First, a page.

Bilateral true vocal fold atrophy.
A 52-year-old computer programmer and avocational baritone complained of having a weak voice; odynophonia; decreased range, resonance, and projection; and difficulty with his passagio with voice breaks. His voice difficulties began after having a total thyroidectomy for micropapillary thyroid cancer. He declined postoperative radioactive iodine therapy and was taking thyroid hormone replacement daily.
Strobovideolaryngoscopy revealed bilateral vocal fold atrophy, glottic insufficiency, right vocal fold paresis, and muscle tension dysphonia (MTD) (figure). Laryngeal electromyography confirmed mild right superior laryngeal nerve paresis and MTD (poor relaxation at rest). Laboratory testing revealed normal thyroid-stimulating hormone, triiodothyronine (T3), and free thyroxin (T4) levels.
The patient was diagnosed with presbylaryngis because his marked vocal fold atrophy could not be accounted for by the documented mild, unilateral superior laryngeal nerve paresis. Voice therapy was recommended, and he was able to return to singing in a choir after several sessions.
The most common cause of vocal fold atrophy is aging. However, treatable causes such as paresis, menopause, and thyroiditis, as well as neuromuscular junction disorders such as myasthenia gravis, must be ruled out before attributing apparent atrophy to presbylaryngis. (1) Presbylaryngis develops from degeneration and fatty infiltration of the thyroarytenoid muscle and overlying structures. These changes are characterized by increased glycolitic metabolism, muscle fiber loss, and fragmentation of submucosal elastic fibers. (2)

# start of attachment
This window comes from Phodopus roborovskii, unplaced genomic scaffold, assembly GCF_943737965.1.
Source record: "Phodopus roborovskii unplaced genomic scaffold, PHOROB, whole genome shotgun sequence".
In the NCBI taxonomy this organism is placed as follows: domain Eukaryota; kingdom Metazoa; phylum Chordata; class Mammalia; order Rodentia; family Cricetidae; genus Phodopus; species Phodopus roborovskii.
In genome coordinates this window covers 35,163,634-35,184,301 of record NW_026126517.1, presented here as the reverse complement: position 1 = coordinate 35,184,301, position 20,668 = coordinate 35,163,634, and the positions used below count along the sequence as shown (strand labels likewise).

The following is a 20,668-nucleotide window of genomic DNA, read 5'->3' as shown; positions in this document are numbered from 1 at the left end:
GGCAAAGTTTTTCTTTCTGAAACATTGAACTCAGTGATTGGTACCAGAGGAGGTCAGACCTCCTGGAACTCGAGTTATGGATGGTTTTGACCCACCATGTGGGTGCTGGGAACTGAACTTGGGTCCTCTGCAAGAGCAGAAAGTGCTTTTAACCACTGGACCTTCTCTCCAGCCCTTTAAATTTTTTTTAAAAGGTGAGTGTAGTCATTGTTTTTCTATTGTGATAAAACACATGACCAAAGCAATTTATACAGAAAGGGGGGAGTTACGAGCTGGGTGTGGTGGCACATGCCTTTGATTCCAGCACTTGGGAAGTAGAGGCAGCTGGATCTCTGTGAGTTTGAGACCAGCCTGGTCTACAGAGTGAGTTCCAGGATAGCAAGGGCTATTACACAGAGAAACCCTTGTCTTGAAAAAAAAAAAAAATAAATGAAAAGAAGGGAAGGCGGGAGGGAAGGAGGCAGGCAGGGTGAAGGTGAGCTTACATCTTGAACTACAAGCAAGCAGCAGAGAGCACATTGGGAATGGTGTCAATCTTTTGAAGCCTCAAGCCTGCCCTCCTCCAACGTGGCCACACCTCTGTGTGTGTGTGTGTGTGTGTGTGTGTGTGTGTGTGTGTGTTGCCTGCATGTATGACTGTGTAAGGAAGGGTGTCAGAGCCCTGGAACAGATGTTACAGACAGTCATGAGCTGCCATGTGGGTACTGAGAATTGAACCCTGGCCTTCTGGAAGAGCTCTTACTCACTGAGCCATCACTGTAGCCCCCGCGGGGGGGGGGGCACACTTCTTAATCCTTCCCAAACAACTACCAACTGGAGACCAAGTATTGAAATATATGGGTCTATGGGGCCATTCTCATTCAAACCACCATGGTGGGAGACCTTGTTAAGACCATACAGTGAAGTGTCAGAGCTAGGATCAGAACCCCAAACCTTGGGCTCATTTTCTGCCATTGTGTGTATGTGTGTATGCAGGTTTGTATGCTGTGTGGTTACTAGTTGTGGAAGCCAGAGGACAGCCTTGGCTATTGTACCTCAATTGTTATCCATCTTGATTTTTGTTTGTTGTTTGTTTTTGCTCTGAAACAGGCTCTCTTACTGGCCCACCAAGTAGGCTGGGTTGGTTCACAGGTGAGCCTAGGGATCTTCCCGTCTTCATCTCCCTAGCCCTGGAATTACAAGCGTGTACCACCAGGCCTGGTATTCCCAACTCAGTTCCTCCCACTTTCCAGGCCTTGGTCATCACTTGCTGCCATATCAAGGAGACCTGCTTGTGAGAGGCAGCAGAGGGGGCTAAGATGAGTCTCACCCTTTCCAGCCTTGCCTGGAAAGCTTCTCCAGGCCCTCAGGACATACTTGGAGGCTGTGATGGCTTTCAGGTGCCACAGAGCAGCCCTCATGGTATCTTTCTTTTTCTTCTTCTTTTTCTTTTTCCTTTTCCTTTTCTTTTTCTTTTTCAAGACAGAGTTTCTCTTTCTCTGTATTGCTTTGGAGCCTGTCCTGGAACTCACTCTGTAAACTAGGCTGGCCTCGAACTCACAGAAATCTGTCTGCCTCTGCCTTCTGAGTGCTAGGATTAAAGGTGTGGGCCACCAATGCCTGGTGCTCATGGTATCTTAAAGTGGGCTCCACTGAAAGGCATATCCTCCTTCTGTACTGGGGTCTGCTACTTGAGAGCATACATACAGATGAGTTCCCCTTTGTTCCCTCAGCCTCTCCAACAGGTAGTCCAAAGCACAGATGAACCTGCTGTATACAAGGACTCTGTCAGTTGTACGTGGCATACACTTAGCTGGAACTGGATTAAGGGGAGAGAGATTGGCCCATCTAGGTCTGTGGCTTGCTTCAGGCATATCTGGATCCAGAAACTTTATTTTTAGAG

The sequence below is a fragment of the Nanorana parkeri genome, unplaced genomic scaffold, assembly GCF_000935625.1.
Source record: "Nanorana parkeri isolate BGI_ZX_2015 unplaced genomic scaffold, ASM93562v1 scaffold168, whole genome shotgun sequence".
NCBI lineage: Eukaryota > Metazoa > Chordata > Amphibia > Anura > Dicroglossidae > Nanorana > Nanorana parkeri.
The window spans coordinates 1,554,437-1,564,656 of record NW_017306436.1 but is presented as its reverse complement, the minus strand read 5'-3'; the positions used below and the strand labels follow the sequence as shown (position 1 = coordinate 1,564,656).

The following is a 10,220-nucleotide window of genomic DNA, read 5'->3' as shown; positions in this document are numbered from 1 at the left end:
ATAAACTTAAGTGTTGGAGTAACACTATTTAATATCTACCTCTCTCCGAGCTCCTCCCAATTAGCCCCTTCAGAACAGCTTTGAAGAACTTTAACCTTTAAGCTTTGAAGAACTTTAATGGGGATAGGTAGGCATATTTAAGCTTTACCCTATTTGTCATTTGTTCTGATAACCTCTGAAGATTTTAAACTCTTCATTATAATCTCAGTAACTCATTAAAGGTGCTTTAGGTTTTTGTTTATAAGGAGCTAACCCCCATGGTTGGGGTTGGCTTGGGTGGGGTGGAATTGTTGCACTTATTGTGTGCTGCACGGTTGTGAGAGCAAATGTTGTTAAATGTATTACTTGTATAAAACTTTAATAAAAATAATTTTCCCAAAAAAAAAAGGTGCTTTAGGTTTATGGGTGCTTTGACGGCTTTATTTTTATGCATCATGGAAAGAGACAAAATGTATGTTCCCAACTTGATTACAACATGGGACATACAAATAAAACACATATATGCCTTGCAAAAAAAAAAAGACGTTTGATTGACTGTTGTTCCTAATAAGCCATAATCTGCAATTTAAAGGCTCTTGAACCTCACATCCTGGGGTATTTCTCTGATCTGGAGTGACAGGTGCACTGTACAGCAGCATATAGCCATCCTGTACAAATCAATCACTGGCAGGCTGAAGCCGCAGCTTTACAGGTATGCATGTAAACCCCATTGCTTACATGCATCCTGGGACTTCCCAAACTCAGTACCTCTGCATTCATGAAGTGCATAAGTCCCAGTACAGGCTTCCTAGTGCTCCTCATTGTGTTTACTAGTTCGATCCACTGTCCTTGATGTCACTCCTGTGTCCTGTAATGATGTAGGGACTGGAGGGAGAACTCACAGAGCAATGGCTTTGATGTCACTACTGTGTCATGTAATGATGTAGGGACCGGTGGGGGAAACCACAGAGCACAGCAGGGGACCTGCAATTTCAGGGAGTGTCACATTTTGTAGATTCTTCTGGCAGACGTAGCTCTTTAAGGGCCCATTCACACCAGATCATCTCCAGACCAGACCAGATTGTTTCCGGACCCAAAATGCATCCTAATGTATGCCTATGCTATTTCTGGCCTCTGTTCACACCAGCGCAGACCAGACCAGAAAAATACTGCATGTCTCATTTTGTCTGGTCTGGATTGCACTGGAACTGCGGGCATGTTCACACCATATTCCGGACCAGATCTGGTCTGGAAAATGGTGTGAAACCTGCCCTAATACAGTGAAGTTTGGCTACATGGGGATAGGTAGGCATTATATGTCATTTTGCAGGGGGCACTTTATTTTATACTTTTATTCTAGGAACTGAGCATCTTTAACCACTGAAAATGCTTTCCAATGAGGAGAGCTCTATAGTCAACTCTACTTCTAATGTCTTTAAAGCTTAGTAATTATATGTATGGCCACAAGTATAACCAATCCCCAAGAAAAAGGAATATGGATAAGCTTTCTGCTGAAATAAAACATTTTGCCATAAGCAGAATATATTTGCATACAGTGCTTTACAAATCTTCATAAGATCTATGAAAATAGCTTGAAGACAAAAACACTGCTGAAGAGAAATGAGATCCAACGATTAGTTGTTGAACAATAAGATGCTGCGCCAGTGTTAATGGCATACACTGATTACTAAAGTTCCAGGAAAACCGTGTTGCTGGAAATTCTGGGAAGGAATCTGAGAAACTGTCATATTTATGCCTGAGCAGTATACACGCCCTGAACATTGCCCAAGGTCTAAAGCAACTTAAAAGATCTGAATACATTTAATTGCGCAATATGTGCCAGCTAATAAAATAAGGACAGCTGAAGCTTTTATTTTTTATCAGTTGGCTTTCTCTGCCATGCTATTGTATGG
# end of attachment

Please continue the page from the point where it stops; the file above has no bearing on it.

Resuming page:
Patients may present with weak and breathy phonation, an abnormally high pitch, and voice fatigue. Occasionally, dysphagia and aspiration also can be present in the setting of a systemic neurologic disease or stroke. Findings on strobovideolaryngoscopy can include soft or incomplete glottic closure, decreased vocal fold tension with bowing and sagging, and prominence of the ventricles and maculae flava.
Voice therapy alone can restore adequate muscle function in many cases. If necessary, a variety of surgical corrective options are available, ranging from vocal fold augmentation with injectable fillers or thyroplasty to arytenoid repositioning procedures for selected patients with vocal fold paralysis. (3,4)
(1.) Sataloff RT. Professional Voice: The Science and Art of Clinical Care. 3rd ed. San Diego: Plural Publishing; 2005:507.
(2.) Thomas LB, Harrison AL, Stemple JC. Aging thyroarytenoid and limb skeletal muscle: Lessons in contrast. J Voice 2008;22(4):430-50.
(3.) Sulica L, Rosen CA, Postma GN, et al. Current practice in injection augmentation of the vocal folds: Indications, treatment principles, techniques, and complications. Laryngoscope 2010;120(2):319-25.
(4.) Franco RA, Andrus JG. Aerodynamic and acoustic characteristics of voice before and after adduction arytenopexy and medialization laryngoplasty with GORE-TEX in patients with unilateral vocal fold immobility. J Voice 2009;23(2):261-7.
From the Department of Otolaryngology-Head and Neck Surgery, Drexel University College of Medicine, Philadelphia.
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|Title Annotation:||LARYNGOSCOPIC CLINIC|
|Author:||Bell, Jason; DeFatta, Rima A.; Sataloff, Robert T.|
|Publication:||Ear, Nose and Throat Journal|
|Article Type:||Case study|
|Date:||Apr 1, 2015|
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